Archive | November, 2013

Dog Fights

At The Good Dot Spot, we are fully committed to providing your dog a fun, safe place to socialize. We differ from other dog daycares because we focus on ensuring all dogs are playing safely and improving their dog and human manners through specialized playgroups, positive reinforcement and frequent breaks. We utilize all our playrooms to keep groups small and require a staff ratio of 1 staff member per 10-15 dogs.

All new staff go through extensive training, which includes learning canine body language, how to and when to intervene during play and operant conditioning. New staff spend time shadowing Senior Pet Care Technicians so they can observe how to properly interact with the dogs, while also getting to know the dogs we care for. As we feel they are ready, the Senior Pet Care Techs begin shadowing and observing the new staff member to see how they are progressing. Only when new staff members are confidently and effectively managing playgroups are they left alone in a room. We frequently review our procedures to ensure we are meeting the needs of our clients and to ensure all staff members are consistent in their dog interactions.

Staff members are trained to carefully observe dogs and to intervene as needed. We watch for specific body language cues and interrupt play frequently to refocus attention. We encourage good behavior by praising dogs that are exhibiting it and discourage bad behavior with interruptions, time outs and gentle leaders. Each dog is different, so each dog may be rewarded for different behaviors, based on what our goal is for that dog. For example, younger dogs that are wild are frequently and heavily praised for giving themselves breaks and vocal dogs are heavily praised for being quiet. Dogs who need help learning to play properly get more staff-interruptions or may be kept on lead with a staff to be given more individual attention.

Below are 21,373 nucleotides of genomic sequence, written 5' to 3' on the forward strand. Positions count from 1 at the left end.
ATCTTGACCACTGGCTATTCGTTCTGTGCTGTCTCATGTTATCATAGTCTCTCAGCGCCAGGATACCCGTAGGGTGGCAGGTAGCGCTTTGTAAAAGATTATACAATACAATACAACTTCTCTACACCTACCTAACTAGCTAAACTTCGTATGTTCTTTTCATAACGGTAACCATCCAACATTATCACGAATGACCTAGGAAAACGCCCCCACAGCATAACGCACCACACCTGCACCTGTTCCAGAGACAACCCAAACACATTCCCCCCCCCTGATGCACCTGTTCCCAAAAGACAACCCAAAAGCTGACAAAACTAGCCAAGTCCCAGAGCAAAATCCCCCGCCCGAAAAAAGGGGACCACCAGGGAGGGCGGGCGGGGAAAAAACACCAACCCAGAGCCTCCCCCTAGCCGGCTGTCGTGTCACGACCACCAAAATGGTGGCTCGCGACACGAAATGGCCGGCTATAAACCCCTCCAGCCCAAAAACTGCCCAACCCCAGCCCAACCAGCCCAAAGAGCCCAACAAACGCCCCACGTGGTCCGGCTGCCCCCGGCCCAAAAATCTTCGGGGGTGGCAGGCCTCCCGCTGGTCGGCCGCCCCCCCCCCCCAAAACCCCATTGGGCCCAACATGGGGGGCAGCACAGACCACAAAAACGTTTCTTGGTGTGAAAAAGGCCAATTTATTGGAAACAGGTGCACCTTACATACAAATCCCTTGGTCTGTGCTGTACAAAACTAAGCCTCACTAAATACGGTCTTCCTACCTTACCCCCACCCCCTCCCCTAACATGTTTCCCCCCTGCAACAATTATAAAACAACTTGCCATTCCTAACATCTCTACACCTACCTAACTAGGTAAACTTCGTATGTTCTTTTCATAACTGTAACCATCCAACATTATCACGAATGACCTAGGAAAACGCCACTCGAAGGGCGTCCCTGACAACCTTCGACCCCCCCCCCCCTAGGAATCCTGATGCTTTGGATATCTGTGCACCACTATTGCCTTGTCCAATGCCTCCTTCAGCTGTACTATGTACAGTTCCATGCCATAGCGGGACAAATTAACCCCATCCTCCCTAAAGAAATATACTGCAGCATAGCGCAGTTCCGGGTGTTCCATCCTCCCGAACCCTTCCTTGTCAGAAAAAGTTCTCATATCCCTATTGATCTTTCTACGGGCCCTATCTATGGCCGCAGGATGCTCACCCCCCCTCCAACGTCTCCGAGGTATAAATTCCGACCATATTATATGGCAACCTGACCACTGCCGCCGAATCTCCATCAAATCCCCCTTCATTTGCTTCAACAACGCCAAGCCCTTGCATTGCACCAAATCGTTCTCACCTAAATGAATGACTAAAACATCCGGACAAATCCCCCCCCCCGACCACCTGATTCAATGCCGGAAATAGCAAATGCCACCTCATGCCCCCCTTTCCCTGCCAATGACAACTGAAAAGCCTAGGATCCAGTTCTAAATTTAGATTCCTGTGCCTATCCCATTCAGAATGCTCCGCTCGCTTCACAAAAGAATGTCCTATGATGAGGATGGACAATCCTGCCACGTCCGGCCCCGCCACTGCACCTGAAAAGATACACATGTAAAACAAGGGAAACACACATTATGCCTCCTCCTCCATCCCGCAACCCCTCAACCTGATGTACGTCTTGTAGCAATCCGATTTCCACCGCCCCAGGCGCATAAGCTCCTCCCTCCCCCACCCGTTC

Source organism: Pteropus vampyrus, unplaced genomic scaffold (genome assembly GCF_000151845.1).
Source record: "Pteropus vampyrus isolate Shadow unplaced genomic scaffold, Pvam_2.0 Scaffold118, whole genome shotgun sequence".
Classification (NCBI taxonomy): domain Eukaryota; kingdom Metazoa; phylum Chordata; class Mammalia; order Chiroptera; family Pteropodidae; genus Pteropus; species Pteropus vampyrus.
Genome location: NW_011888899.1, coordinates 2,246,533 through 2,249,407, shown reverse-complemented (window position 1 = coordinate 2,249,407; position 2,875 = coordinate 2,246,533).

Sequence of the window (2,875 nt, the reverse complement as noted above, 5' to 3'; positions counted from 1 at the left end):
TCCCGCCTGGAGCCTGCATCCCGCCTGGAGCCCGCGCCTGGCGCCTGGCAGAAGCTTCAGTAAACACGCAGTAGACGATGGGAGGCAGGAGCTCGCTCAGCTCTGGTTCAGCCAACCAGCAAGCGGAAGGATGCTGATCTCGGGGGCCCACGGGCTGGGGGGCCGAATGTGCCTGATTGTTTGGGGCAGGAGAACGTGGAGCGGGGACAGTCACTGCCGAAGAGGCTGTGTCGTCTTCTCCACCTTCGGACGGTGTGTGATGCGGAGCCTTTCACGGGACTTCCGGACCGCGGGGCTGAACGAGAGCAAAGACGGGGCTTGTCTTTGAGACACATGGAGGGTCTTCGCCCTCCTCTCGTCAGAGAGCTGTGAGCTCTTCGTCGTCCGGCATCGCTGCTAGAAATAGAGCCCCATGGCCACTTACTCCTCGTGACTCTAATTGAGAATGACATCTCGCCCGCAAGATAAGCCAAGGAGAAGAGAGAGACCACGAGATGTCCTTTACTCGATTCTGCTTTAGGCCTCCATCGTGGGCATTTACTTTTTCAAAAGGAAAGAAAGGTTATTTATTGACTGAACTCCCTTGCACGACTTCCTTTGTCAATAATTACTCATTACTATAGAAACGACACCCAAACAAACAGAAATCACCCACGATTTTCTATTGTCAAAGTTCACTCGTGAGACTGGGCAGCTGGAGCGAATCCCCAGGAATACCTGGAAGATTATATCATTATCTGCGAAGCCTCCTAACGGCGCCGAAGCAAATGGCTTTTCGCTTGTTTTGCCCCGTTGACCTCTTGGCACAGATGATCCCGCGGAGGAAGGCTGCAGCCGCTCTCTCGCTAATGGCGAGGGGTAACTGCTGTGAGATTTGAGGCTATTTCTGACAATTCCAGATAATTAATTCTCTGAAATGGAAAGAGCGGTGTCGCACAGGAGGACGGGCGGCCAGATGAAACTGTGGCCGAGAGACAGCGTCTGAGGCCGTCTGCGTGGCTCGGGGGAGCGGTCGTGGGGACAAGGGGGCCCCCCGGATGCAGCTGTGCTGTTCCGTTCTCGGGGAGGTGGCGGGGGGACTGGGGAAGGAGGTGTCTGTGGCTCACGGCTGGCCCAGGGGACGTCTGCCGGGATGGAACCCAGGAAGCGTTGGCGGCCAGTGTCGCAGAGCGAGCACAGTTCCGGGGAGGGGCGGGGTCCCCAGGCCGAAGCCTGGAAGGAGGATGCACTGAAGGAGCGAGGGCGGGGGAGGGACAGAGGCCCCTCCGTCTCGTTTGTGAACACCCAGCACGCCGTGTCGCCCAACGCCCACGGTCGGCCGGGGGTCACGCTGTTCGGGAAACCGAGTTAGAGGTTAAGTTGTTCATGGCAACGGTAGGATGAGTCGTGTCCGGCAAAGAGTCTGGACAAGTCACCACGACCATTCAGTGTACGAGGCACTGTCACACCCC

By keeping low-arousal play groups and encouraging good behaviors, many fights can be prevented. Fights are always preceded by body language cues, which is why our staff spend a lot of time learning canine body language. Sometimes, certain dogs just do not get along. For this reason we give a lot of thought to our playgroups. We ensure our staff members are given the tools necessary to stop a fight before it even starts.

In the rare occasions fights occur, all staff members within earshot are required to stop what they are doing and help. Any dogs involved are removed from the playgroup for the rest of the day. The situation is reviewed by senior staff to determine what caused the fight, which dog instigated it and how. We use each opportunity to further train our staff as needed, or to review our color-coding for each dog involved. Lastly, we ALWAYS involve the pet parent when these situations occur. If we recognize a behavioral change in your dog, we want you to know immediately so you can be involved in our plan to turn the issue around.